Sunday, November 10, 2013

And Now for a Completely Useless Exercise: Couples Counseling

Your marriage is in big trouble, so you do what everyone else does - you dial couples counseling 911. In my sessions, my ex focused on what I considered to be unimportant things. For example, that I did not want to take our sick dog to the vet one time in the midst of my work day. The undercurrent was that my unwillingness to do so made me a bad wife. He certainly expressed his anger with me, but he neglected to mention an important detail - he was having an affair. Instead of solving issues, we ended up having fights in the parking lot after sessions. As a result, my time with the therapist felt like a waste of time and money.

So what is the purpose of marriage counseling and is it effective? The concept behind the practice is to help couples learn healthy ways to resolve conflict and to work through unresolved issues. Sounds like a good idea, and it certainly can be helpful. Some couples go to a counselor to work on a specific issue that is causing acrimony between them, and, when this is done in good faith, the results can be beneficial. Other times, however, it can backfire and cause more harm then good. Either the problems between the two of you multiply in your sessions (sort of like opening Pandora's box) and become so overwhelming that they seem impossible to resolve, or one or more of the parties waits until it is too late to address concerns so that he or she has already decided to call it quits before counseling even begins.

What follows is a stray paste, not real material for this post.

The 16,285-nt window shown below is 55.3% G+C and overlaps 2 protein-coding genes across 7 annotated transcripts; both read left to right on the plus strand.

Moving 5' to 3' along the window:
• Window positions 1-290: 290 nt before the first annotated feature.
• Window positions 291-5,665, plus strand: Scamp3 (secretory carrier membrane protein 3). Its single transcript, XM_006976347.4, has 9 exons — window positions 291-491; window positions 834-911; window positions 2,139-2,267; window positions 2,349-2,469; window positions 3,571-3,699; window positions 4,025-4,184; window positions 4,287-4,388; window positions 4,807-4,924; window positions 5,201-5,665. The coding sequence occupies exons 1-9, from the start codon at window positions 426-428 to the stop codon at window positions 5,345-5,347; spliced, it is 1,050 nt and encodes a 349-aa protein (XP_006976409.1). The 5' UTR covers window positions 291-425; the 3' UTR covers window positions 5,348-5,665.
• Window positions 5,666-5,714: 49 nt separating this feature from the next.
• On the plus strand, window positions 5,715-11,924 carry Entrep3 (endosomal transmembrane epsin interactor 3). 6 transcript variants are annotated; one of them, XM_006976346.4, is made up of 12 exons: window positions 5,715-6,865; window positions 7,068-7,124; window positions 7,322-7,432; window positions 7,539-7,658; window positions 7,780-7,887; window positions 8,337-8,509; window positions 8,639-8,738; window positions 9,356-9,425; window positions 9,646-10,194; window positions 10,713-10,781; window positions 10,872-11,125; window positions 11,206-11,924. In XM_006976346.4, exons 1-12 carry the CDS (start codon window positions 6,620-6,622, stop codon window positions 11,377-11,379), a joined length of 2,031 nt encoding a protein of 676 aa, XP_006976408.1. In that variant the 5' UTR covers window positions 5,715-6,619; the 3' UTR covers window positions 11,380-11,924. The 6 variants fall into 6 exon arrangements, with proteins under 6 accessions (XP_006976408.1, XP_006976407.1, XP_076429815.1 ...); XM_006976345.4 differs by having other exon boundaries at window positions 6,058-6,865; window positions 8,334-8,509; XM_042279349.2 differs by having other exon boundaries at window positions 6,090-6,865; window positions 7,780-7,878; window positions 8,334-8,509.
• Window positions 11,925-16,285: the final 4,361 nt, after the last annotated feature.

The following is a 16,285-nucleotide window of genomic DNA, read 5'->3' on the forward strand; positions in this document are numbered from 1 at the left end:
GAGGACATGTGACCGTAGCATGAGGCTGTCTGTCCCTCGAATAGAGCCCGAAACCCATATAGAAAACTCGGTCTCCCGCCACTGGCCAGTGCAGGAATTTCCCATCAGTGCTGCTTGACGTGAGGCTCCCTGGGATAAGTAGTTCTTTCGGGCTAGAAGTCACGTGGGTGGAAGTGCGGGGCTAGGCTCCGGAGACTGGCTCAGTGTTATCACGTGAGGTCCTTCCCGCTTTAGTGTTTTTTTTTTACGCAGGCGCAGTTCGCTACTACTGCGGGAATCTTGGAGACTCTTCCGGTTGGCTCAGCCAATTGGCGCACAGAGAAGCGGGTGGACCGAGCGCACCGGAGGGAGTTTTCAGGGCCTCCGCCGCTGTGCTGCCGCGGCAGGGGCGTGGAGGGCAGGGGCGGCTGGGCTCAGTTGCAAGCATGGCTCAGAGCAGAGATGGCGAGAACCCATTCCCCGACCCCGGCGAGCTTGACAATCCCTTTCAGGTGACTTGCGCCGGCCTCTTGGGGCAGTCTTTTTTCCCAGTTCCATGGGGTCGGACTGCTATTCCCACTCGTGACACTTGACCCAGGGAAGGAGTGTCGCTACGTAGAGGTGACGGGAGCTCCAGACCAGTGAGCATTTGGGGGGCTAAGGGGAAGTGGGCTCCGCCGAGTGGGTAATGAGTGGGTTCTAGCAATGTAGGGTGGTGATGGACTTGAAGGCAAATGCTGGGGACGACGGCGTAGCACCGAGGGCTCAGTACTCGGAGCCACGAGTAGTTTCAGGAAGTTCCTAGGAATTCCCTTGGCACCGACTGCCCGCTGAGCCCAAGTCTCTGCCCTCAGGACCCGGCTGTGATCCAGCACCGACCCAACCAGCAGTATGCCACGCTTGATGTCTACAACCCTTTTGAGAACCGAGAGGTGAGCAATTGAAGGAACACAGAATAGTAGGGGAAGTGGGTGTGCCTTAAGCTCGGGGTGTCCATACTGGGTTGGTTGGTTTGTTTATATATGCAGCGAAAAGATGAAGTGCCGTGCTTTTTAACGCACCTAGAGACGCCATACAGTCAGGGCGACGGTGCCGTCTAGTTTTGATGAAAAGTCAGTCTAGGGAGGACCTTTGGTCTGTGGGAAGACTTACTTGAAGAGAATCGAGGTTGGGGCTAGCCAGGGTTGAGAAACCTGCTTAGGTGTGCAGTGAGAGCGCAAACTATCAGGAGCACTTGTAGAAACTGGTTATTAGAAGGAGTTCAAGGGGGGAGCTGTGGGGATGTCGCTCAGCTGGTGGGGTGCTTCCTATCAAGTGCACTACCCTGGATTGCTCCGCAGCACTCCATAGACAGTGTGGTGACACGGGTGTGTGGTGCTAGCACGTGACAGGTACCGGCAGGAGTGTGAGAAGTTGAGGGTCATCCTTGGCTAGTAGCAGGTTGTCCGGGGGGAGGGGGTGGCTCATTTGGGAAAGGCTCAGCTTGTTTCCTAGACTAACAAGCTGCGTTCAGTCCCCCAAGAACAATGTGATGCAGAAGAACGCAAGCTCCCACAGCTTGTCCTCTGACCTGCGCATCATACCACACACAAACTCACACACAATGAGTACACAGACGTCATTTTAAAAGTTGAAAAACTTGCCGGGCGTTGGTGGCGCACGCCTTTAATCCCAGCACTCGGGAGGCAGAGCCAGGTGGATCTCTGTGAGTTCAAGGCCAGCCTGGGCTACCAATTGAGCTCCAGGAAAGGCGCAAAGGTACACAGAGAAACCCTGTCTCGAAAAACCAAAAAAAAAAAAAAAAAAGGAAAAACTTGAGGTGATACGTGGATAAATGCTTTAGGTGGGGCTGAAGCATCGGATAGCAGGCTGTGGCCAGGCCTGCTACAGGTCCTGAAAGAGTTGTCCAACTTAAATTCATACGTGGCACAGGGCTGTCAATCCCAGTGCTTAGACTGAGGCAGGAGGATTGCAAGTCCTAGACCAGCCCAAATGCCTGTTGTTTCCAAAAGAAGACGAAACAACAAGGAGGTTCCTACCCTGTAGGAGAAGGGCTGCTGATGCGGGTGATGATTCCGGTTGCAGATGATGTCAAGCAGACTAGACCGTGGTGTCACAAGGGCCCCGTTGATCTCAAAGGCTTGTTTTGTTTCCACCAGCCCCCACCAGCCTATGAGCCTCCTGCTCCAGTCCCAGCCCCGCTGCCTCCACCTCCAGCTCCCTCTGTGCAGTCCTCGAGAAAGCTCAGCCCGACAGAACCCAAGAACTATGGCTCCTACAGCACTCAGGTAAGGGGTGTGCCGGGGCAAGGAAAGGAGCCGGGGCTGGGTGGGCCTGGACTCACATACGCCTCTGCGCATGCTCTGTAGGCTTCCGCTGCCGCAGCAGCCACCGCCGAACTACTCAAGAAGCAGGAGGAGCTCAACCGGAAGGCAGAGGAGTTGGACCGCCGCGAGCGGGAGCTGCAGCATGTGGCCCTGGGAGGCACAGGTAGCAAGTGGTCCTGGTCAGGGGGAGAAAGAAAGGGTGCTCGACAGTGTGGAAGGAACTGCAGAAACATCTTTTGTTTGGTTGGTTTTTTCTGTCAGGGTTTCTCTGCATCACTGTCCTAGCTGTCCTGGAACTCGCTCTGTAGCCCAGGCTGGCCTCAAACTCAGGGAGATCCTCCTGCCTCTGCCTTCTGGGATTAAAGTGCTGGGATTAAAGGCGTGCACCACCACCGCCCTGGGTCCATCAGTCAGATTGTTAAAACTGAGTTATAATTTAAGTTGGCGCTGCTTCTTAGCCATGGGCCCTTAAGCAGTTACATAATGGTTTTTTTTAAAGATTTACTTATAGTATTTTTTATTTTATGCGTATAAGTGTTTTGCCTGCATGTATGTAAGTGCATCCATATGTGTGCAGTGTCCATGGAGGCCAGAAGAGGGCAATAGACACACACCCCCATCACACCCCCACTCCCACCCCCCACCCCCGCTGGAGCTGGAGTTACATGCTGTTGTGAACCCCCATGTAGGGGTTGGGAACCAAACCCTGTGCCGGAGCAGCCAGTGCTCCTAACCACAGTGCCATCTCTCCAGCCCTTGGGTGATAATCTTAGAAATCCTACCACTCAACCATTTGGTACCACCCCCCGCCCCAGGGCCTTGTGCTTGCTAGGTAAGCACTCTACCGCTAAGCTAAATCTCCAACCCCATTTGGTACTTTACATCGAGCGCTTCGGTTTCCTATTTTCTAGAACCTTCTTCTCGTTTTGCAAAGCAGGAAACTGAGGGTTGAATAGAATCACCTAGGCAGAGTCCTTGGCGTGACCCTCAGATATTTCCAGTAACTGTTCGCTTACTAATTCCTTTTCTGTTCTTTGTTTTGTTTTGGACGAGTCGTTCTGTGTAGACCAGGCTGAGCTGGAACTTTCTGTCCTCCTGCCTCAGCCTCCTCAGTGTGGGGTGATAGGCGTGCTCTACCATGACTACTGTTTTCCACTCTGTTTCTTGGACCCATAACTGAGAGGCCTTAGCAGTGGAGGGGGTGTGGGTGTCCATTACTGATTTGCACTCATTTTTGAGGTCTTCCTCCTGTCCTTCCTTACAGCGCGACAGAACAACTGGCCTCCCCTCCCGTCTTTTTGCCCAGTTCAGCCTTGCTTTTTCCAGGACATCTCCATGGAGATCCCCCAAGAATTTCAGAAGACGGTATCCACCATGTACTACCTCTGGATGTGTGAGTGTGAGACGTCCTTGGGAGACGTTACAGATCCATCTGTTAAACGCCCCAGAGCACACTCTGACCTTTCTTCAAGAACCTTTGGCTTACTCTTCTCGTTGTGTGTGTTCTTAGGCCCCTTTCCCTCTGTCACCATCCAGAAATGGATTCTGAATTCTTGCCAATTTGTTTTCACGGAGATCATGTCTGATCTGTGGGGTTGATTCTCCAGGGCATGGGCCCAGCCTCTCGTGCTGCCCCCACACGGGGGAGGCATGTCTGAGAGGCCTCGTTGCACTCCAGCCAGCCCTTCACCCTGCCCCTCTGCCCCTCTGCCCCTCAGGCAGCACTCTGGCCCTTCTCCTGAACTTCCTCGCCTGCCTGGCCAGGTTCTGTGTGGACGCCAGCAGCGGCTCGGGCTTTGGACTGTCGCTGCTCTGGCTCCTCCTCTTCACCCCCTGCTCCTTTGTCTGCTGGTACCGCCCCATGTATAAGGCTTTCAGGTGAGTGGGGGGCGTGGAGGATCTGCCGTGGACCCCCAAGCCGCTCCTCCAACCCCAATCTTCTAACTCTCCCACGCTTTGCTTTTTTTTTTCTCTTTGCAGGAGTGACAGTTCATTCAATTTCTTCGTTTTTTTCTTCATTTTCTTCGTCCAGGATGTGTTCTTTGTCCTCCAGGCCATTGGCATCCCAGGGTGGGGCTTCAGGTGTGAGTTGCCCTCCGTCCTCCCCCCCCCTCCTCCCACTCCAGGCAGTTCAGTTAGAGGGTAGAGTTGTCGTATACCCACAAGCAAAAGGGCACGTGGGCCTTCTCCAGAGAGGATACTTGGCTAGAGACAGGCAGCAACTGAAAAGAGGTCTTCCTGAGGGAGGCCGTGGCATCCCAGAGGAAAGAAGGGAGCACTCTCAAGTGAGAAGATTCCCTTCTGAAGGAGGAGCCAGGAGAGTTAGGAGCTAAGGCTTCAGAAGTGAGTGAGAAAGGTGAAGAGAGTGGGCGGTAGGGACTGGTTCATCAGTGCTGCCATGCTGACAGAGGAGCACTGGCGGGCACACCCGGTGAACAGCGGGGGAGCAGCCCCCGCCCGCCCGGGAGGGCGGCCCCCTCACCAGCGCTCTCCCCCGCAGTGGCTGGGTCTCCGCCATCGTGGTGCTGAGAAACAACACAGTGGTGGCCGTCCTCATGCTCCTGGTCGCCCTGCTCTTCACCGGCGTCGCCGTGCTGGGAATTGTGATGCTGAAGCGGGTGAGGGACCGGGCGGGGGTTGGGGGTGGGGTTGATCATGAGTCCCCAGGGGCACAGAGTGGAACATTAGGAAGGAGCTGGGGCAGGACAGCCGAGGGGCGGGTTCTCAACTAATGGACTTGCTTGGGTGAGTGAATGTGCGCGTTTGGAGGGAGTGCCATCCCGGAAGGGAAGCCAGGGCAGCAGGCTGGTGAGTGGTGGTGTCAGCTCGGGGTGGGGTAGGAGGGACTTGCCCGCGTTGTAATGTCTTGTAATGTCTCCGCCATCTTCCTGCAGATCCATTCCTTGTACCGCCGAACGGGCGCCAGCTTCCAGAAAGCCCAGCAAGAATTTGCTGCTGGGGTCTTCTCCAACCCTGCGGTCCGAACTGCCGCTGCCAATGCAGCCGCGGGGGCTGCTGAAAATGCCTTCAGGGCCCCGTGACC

While we all have anecdotes to back up our opinions of counseling's value, renowned relationship psychologist John Gottman has some hard data. He claims that just 35% of couples in marital therapy make clinically significant, immediate progress. In the best university studies that maintained close supervision of participating therapists, he adds that between 11% and 18% of couples made true gains that lasted more than a year. Out in the “real” world, however, more than 43% of couples seeking marital therapy are separated or divorced within 5 years.

Obviously, I was in the latter group, and the effort was fruitless. Counseling might work without an affair, but once that has occurred, I think the chances of saving a marriage are very low.

So, what were your experiences with marriage counseling? Is it a futile and costly effort or is it a useful endeavor, even if the odds are against success?


  1. My husband had an affair also and lied to me and our therapist. we both had no clue. how frustrating!!! UGHHH

  2. I have been there girlfriend! It bothered me for a while, but over time, the anger over that experience has dissipated. Hopefully, that will happen for you soon too.

  3. After a 36 year marriage, my ex did agree (I suppose he thought it would make him look good) to marriage counseling. I went for 7 months......he went twice and walked out on one of the sessions. I guess we started counseling too late. He had already moved out. He also lied about his girlfriend to the therapist.

  4. Amazing how easy that is for some people to do!

  5. My marriage was doomed before it started and it took 25 years, three kids and my husband having an affair with my best friend and emotionally abusing me and the kids for me to wake up. We did try counseling but when your spouse is a narcissistic ass who paints himself as the victim it's useless and does more harm. Nothing of course is more harmful than family court.